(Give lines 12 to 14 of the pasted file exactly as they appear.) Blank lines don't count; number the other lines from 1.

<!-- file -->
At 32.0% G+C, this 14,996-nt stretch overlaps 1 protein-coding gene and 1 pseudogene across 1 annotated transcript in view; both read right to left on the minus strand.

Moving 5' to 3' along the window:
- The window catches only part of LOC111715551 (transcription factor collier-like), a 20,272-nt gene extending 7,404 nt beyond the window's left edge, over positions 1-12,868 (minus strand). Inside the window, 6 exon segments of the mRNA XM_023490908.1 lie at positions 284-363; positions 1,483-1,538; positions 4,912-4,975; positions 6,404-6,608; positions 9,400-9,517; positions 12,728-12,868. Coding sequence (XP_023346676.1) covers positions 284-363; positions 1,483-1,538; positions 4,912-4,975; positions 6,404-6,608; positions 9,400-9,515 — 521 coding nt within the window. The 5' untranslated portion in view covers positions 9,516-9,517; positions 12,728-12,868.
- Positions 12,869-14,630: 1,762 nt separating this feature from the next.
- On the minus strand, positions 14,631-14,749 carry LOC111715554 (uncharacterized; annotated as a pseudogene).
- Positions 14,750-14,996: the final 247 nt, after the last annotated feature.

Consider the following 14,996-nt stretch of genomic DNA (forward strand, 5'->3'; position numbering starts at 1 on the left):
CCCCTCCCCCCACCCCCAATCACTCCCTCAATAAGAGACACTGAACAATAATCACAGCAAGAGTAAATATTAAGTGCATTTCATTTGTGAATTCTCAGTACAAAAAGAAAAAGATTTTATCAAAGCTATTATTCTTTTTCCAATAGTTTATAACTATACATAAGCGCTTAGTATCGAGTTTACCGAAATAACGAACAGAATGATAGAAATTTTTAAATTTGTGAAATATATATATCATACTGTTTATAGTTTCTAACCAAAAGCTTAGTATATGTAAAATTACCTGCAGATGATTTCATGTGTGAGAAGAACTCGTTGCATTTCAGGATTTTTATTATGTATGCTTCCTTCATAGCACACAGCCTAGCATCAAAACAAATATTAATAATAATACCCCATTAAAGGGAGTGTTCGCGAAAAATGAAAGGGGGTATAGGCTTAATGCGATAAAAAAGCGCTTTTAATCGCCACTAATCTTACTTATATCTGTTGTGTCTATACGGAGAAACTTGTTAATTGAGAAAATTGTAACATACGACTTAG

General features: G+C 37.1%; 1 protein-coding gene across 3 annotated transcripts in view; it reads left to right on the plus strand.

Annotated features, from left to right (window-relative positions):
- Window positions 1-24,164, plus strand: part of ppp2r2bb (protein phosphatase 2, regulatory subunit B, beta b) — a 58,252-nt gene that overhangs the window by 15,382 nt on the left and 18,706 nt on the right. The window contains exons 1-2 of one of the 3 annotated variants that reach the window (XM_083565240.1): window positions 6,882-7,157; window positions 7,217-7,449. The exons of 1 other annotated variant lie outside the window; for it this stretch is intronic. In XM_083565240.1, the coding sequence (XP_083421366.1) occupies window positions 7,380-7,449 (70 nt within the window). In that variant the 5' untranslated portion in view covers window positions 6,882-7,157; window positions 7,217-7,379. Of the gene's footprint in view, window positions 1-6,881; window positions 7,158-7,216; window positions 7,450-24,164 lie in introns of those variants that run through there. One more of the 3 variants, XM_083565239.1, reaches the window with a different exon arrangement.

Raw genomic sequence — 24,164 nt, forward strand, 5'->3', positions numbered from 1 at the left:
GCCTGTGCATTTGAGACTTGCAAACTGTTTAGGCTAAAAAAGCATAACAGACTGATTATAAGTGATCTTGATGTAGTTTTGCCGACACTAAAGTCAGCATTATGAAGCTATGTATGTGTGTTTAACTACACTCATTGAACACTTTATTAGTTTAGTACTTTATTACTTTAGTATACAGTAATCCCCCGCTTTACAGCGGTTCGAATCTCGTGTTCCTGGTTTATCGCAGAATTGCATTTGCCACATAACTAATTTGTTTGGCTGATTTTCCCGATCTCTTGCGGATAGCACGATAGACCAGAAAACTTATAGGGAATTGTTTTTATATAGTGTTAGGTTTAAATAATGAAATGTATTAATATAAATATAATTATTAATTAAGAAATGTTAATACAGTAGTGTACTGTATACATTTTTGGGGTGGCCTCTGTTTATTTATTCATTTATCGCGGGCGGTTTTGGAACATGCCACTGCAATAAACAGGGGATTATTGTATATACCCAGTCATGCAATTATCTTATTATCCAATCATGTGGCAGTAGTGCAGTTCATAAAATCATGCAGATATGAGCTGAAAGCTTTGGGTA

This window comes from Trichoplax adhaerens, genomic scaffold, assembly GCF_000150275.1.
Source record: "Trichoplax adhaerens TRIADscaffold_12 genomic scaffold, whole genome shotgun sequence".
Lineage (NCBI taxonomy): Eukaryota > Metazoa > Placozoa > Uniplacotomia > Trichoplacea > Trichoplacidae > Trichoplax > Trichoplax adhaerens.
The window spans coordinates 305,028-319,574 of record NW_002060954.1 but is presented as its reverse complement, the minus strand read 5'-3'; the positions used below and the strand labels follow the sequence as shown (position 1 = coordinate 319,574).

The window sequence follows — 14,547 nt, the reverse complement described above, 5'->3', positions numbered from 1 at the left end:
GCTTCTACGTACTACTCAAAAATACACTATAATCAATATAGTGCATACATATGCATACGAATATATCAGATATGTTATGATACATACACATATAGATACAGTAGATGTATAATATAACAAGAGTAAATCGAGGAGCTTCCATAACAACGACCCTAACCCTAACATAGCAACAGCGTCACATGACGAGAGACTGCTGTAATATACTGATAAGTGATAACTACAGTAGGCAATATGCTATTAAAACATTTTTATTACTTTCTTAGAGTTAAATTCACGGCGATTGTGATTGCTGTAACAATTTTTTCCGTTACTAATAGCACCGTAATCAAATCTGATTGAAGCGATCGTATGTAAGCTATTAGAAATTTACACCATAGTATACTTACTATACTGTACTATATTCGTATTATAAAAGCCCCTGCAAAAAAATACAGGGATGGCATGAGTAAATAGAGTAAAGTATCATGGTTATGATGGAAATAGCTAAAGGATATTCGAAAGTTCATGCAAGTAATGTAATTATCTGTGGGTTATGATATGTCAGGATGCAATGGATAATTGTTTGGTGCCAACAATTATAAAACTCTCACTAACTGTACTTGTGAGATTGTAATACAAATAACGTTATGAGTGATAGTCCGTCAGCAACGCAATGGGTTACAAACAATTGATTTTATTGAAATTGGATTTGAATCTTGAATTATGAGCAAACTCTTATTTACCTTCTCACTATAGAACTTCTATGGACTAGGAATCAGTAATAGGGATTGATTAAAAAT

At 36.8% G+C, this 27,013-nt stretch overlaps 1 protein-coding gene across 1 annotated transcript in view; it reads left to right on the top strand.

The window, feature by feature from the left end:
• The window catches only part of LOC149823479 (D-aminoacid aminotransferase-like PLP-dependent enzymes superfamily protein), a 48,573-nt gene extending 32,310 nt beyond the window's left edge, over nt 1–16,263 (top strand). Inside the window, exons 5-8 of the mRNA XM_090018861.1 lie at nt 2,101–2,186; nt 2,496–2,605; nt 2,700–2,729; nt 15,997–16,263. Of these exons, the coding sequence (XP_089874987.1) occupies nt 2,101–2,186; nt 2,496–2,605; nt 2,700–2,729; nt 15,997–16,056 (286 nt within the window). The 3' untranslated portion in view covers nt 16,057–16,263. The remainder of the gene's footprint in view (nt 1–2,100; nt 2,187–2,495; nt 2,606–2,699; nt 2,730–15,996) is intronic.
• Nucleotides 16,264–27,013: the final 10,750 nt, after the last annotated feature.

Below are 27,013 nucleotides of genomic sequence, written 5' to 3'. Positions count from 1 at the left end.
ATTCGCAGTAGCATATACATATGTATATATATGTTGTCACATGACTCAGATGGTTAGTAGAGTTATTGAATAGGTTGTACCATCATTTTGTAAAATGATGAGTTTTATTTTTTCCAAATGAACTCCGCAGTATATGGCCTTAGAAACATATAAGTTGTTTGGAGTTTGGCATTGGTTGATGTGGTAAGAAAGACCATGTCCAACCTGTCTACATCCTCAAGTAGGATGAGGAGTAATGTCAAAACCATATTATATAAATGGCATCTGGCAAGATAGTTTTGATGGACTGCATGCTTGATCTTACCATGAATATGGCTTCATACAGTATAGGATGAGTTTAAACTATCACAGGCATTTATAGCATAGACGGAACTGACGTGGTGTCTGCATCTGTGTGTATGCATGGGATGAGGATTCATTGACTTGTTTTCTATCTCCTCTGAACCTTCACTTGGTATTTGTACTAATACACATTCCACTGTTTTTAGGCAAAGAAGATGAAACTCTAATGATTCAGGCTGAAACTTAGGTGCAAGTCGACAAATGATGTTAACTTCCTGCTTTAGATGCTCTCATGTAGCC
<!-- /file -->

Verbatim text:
Raw genomic sequence — 24,164 nt, forward strand, 5'->3', positions numbered from 1 at the left:
GCCTGTGCATTTGAGACTTGCAAACTGTTTAGGCTAAAAAAGCATAACAGACTGATTATAAGTGATCTTGATGTAGTTTTGCCGACACTAAAGTCAGCATTATGAAGCTATGTATGTGTGTTTAACTACACTCATTGAACACTTTATTAGTTTAGTACTTTATTACTTTAGTATACAGTAATCCCCCGCTTTACAGCGGTTCGAATCTCGTGTTCCTGGTTTATCGCAGAATTGCATTTGCCACATAACTAATTTGTTTGGCTGATTTTCCCGATCTCTTGCGGATAGCACGATAGACCAGAAAACTTATAGGGAATTGTTTTTATATAGTGTTAGGTTTAAATAATGAAATGTATTAATATAAATATAATTATTAATTAAGAAATGTTAATACAGTAGTGTACTGTATACATTTTTGGGGTGGCCTCTGTTTATTTATTCATTTATCGCGGGCGGTTTTGGAACATGCCACTGCAATAAACAGGGGATTATTGTATATACCCAGTCATGCAATTATCTTATTATCCAATCATGTGGCAGTAGTGCAGTTCATAAAATCATGCAGATATGAGCTGAAAGCTTTGGGTA

This window comes from Trichoplax adhaerens, genomic scaffold, assembly GCF_000150275.1.